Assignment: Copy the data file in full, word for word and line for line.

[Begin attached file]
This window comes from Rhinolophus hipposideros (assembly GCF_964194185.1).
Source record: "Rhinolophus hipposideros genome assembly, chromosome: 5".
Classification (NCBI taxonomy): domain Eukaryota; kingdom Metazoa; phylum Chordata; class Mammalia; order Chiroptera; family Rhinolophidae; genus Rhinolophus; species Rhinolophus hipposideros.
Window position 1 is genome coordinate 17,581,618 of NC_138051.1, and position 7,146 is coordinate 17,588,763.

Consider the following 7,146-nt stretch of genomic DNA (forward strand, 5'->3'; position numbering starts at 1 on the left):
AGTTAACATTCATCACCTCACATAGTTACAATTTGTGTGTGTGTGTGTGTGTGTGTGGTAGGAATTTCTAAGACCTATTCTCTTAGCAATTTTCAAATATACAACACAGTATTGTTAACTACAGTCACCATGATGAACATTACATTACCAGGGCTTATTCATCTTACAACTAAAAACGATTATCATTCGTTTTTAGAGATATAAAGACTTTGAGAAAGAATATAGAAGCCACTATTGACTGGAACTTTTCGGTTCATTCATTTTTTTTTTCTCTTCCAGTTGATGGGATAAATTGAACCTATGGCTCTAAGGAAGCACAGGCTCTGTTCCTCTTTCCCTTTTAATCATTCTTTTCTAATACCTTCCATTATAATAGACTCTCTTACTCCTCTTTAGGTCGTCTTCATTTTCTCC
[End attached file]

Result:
This window comes from Rhinolophus hipposideros (assembly GCF_964194185.1).
Source record: "Rhinolophus hipposideros genome assembly, chromosome: 5".
Classification (NCBI taxonomy): domain Eukaryota; kingdom Metazoa; phylum Chordata; class Mammalia; order Chiroptera; family Rhinolophidae; genus Rhinolophus; species Rhinolophus hipposideros.
Window position 1 is genome coordinate 17,581,618 of NC_138051.1, and position 7,146 is coordinate 17,588,763.

Consider the following 7,146-nt stretch of genomic DNA (forward strand, 5'->3'; position numbering starts at 1 on the left):
AGTTAACATTCATCACCTCACATAGTTACAATTTGTGTGTGTGTGTGTGTGTGTGTGGTAGGAATTTCTAAGACCTATTCTCTTAGCAATTTTCAAATATACAACACAGTATTGTTAACTACAGTCACCATGATGAACATTACATTACCAGGGCTTATTCATCTTACAACTAAAAACGATTATCATTCGTTTTTAGAGATATAAAGACTTTGAGAAAGAATATAGAAGCCACTATTGACTGGAACTTTTCGGTTCATTCATTTTTTTTTTCTCTTCCAGTTGATGGGATAAATTGAACCTATGGCTCTAAGGAAGCACAGGCTCTGTTCCTCTTTCCCTTTTAATCATTCTTTTCTAATACCTTCCATTATAATAGACTCTCTTACTCCTCTTTAGGTCGTCTTCATTTTCTCC